To review the literature on the efficacy and safety of medical and surgical interventions for indirect traumatic optic neuropathy (TON), defined as injury to the nerve that occurs distal to the optic nerve head itself.
A literature search was last conducted on October 22, 2019 and updated on April 8, 2020 in the PubMed database for English-language original research that assessed the effect of various interventions for indirect TON. One-hundred and seventy-two articles were identified; 41 met the inclusion criteria outlined for assessment and were selected for full-text review and abstraction. On full-text review, a total of 32 studies met all of the study criteria, and were included in the analysis.
No study met criteria for level I evidence. Seven studies (1 level II study, 6 level III studies) explored corticosteroid therapy that did not have uniformly better outcomes than observation. Twenty (3 level II study, 17 level III studies) assessed optic canal decompression and the use of corticosteroids. Even though visual improvement was noted after decompression, studies that directly compared surgery with medical therapy did not report uniformly improved outcomes after decompression. Four studies (1 level II study, 3 level III studies) evaluated the use of erythropoietin. Although initial studies demonstrated benefit, a direct comparison of its use with observation and corticosteroids failed to confirm the utility of this medication. One study (level II) documented visual improvement with levodopa-carbidopa. Complication rates were variable with all of these interventions. Pharmacologic interventions were generally associated with few complications, whereas optical canal decompression carried risks of serious side effects, including hemorrhages and cerebrospinal fluid leakage.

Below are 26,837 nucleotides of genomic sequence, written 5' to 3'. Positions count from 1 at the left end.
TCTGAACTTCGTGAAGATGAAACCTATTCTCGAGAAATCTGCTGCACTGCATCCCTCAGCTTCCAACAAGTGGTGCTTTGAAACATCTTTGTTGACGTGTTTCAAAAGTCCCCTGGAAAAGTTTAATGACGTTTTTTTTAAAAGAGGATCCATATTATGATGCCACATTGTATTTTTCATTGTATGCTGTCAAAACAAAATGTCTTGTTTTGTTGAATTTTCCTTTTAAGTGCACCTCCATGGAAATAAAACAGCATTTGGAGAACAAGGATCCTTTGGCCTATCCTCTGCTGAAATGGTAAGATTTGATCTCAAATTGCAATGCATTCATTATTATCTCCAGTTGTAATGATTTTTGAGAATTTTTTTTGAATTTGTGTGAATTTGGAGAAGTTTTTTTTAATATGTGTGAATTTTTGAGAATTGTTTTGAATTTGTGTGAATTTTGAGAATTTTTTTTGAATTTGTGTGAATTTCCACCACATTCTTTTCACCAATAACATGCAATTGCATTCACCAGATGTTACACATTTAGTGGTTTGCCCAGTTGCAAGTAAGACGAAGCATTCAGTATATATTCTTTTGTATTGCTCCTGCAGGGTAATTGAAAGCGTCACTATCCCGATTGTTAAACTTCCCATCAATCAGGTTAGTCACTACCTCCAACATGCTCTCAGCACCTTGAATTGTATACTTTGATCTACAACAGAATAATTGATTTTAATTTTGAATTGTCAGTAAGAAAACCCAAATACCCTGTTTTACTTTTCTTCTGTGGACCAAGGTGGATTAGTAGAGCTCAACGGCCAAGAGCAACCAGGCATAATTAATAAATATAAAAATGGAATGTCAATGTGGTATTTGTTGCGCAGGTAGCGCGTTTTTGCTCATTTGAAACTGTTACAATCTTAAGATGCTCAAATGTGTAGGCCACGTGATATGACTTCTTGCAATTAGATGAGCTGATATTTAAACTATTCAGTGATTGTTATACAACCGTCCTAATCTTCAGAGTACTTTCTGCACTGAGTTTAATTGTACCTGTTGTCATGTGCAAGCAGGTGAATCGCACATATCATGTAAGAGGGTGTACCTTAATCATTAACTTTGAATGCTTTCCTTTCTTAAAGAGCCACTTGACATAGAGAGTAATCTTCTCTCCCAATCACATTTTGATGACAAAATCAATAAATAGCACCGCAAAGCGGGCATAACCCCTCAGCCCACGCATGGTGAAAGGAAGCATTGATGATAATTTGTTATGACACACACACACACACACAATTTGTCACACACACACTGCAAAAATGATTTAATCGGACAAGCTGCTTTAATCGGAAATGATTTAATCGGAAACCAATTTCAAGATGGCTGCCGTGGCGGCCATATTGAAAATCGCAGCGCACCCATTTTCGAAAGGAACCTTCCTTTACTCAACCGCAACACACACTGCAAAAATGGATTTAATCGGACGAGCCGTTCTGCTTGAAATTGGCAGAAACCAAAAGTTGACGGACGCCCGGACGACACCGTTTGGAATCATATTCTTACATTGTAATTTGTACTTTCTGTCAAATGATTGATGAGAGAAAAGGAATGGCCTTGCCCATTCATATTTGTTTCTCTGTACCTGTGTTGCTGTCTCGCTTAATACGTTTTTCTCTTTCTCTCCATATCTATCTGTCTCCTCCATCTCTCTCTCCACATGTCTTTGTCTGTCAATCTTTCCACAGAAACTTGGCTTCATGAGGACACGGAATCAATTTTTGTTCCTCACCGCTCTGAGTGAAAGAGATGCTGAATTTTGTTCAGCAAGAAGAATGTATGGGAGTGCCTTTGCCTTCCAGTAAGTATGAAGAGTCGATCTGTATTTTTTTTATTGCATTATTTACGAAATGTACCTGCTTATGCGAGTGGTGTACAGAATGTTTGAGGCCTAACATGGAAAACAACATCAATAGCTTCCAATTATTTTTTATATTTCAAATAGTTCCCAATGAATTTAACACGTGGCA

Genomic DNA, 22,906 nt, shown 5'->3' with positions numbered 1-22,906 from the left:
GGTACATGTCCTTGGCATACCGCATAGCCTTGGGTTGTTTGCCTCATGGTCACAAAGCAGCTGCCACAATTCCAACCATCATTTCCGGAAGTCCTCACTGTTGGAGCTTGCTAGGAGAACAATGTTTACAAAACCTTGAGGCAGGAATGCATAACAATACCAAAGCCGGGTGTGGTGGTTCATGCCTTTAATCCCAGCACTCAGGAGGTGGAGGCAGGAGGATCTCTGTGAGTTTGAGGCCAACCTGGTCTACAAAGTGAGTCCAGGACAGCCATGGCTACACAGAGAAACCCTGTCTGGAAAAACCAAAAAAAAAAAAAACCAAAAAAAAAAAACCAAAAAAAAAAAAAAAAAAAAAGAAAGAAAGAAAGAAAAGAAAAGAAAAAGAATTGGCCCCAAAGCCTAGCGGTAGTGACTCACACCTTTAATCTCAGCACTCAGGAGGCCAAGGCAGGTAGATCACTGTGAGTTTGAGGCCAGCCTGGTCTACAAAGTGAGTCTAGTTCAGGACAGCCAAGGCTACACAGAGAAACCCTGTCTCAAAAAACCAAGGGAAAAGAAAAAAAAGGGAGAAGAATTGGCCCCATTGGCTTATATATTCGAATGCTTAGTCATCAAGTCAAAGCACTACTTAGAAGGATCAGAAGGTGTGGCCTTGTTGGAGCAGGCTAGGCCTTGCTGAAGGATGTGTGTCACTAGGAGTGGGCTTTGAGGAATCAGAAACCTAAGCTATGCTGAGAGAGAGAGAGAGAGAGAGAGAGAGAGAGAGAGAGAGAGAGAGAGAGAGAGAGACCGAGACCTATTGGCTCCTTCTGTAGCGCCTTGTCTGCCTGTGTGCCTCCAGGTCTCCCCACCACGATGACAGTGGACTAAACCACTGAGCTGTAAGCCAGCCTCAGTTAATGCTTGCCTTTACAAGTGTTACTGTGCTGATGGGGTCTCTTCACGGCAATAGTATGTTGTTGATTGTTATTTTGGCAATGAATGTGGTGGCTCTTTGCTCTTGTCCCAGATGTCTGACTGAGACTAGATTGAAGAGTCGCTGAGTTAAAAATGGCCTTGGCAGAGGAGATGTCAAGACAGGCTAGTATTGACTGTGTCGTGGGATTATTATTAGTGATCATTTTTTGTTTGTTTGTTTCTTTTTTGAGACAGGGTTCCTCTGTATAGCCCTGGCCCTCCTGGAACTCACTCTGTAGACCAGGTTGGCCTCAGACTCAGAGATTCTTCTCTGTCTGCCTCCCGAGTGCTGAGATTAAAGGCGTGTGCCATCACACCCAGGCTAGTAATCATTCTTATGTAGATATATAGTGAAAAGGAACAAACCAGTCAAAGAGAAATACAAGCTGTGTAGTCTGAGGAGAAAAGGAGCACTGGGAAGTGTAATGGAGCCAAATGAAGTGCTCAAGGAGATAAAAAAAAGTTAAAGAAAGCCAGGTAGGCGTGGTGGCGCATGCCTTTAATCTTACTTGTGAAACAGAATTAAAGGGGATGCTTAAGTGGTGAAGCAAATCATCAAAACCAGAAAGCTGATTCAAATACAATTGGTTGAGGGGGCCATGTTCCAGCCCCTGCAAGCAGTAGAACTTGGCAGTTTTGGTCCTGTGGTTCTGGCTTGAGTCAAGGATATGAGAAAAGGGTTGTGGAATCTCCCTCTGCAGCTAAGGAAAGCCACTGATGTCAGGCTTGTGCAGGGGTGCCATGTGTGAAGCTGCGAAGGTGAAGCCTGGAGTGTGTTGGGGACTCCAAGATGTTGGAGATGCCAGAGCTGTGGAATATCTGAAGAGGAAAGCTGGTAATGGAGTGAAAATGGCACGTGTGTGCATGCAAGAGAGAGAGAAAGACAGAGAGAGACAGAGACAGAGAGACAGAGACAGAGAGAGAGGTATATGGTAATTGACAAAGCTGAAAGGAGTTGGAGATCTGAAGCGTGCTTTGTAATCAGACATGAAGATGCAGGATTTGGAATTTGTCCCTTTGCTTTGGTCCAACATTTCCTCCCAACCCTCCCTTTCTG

Despite reports of visual improvement with corticosteroids, optic canal decompression, and medical therapy for indirect TON, the weight of published evidence does not demonstrate a consistent benefit for any of these interventions. In summary, there is no consensus from studies published to date on a preferred treatment for TON. Treatment strategies should be customized for each individual patient. More definitive treatment trials will be needed to identify optimal treatment strategies for indirect TON.
Copyright © 2020. Published by Elsevier Inc.